Across 48 states and the District of Columbia, teachers in high-poverty school districts were about twice as likely to still be learning the ropes as teachers working in the most affluent districts in 2011-12, although the number of such trainee teachers is overall fairly small, according to a congressionally mandated report just released by the U.S. Department of Education.
States reported that 1.5 percent of public school teachers are still completing their preparation—but are nevertheless considered “highly qualified” under federal law, according to the report. That amounts to about 35,500 teachers in all who fall under the category of what I’m going to call “interns” for the sake of brevity.
Proportionally, teachers in high-poverty districts were more likely to be interns (2.3 percent), as were special education teachers (1.9 percent) and teachers in urban settings (2.2 percent). Teachers in federally supported English-language learner programs were less likely (1.3 percent) to be interns.
The Coalition for Teaching Quality, a diverse collection of education organizations that has long argued that these teachers should not be allowed to be called “highly qualified,” said that despite the small numbers, the teachers are still having a potentially negative impact—and that the disparity for high-poverty districts is alarming.
Assuming 25 students in each of the interns’ classes, these teachers are reaching about 800,000 students, the group said in a statement.
“It reaffirms the same patterns we’ve seen in past data sets on fully credentialed teacher distribution: high-poverty students get the short end of the stick, with the least trained and least experienced teachers,” it said.
A Long Path
The path to this report is a pretty long and complicated one, dating all the way back to an early regulation issued under the federal No Child Left Behind Act. (The law required all core-content classes to be staffed by a highly qualified teacher—one who holds full state certification, a bachelor’s degree, and has demonstrated subject-matter competency.)
Under that 2002 regulation, teachers in alternative-preparation programs—typically career-changers or those in programs like Teach For America—were permitted to be deemed “highly qualified” under NCLB, even though they were still being prepared.
Critics saw that as false advertising—and argued that these teachers were disproportionately being assigned to the most vulnerable students.
Ultimately, a group of California parents successfully sued to overturn the regulation. But then Congress passed a spending law that codified the so-called loophole. That in turn set up a battle between alternative providers that have lobbied to keep the provision in place and the Coalition for Teaching Quality, which wanted it gone. (The coalition includes many civil rights groups, as well as some organizations, like the American Association of Colleges for Teacher Education, that don’t support alternative preparation.)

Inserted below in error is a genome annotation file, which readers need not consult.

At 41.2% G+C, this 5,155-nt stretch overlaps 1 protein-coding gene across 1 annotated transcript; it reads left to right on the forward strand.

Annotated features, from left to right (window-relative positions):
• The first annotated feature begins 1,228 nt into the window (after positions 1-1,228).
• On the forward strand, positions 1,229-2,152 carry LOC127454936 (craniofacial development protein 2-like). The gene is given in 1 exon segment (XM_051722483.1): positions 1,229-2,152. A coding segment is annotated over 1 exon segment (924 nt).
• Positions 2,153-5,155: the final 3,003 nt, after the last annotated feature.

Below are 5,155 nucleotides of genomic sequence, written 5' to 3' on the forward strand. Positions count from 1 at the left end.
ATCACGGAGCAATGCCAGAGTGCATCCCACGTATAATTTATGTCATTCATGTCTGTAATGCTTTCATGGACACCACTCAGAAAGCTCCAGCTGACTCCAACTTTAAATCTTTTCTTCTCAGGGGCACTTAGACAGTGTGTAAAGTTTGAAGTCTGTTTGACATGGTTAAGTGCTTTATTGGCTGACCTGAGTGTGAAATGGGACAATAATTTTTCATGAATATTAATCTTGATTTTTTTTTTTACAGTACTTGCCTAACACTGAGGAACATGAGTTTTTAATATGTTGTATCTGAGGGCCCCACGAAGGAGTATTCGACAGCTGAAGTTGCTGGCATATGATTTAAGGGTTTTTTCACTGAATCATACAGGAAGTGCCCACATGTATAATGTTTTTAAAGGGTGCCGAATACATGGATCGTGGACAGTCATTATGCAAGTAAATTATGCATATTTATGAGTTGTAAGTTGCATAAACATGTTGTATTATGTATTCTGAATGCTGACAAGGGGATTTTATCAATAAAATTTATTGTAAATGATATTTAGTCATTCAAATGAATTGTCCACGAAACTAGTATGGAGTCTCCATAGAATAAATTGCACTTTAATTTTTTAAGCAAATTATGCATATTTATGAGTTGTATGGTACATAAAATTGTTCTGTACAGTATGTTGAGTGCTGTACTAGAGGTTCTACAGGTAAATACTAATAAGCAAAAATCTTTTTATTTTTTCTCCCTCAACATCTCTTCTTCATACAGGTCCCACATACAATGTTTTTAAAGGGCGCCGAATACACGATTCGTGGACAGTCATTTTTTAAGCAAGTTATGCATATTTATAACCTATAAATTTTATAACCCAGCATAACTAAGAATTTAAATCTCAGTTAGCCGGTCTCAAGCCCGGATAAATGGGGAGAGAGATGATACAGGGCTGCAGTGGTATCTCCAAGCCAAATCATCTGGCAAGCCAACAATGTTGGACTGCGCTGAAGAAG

The compromise to keeping the provision in a subsequent spending bill? This report.
Messy Data, Missing Data
You’re probably tired of hearing this from me by now, but teacher data is notoriously hard to parse, and this report is no exception. For one, the report doesn’t say anything about how teachers who entered the profession through an alternative program and have now completed their preparation are faring. It only captures a snapshot of how many were at one point still in training.
For another, the report emphasizes that the states’ reported data are in pretty bad shape. Most states, the analysis says, can’t connect a teacher’s credentialing route to his or her course assignments. And so there are a lot of states that couldn’t submit data meeting the Education Department’s specifications, or could not report on some of the specific populations (special education and ELL teachers). Mississippi, Pennsylvania, Puerto Rico, and the Bureau of Indian Education failed to report any information at all.
So, for example, the finding for ELL teachers could be way off: Only 16 out of the 48 states that reported said they had any such teachers still in training, which stretches credulity a bit, given the demand for such teachers.
Meanwhile, what does the research say about teachers coming from different routes? Generally, it indicates there’s more variation in quality among traditional and alternative programs than between them. It’s therefore hard to prove, from a research perspective, that these 35,500 teachers are on average worse than “fully prepared” teachers. But much of this debate, of course, has to do with perceptions of fairness. Were you to ask any parent which teacher they’d prefer for their child—an intern or one who has completed his or her preparation—I’m pretty sure we’d all know the answer.
The report also includes some interesting factoids underscoring that the drive for alternative programs has much to do with market demands. Proportionally, most of these teachers were in high-need fields like science (26 percent), foreign language (25 percent), middle school (24 percent), and multiple-subject teachers (24 percent). Very few (9 percent) were in elementary education or in early childhood education (also 9 percent).
Also worth mentioning: In its statement, the Coalition for Teaching Quality had especially tough words for the Obama administration for not acting to close the loophole— and a special zinger for New Mexico, which was recently the first state ever to win additional HQT flexibility from the feds.
“With the recent New Mexico waiver, the [Education] Department has gone a step further and let one of the worst offenders off the hook,” the group stated.
A version of this news article first appeared in the Teacher Beat blog.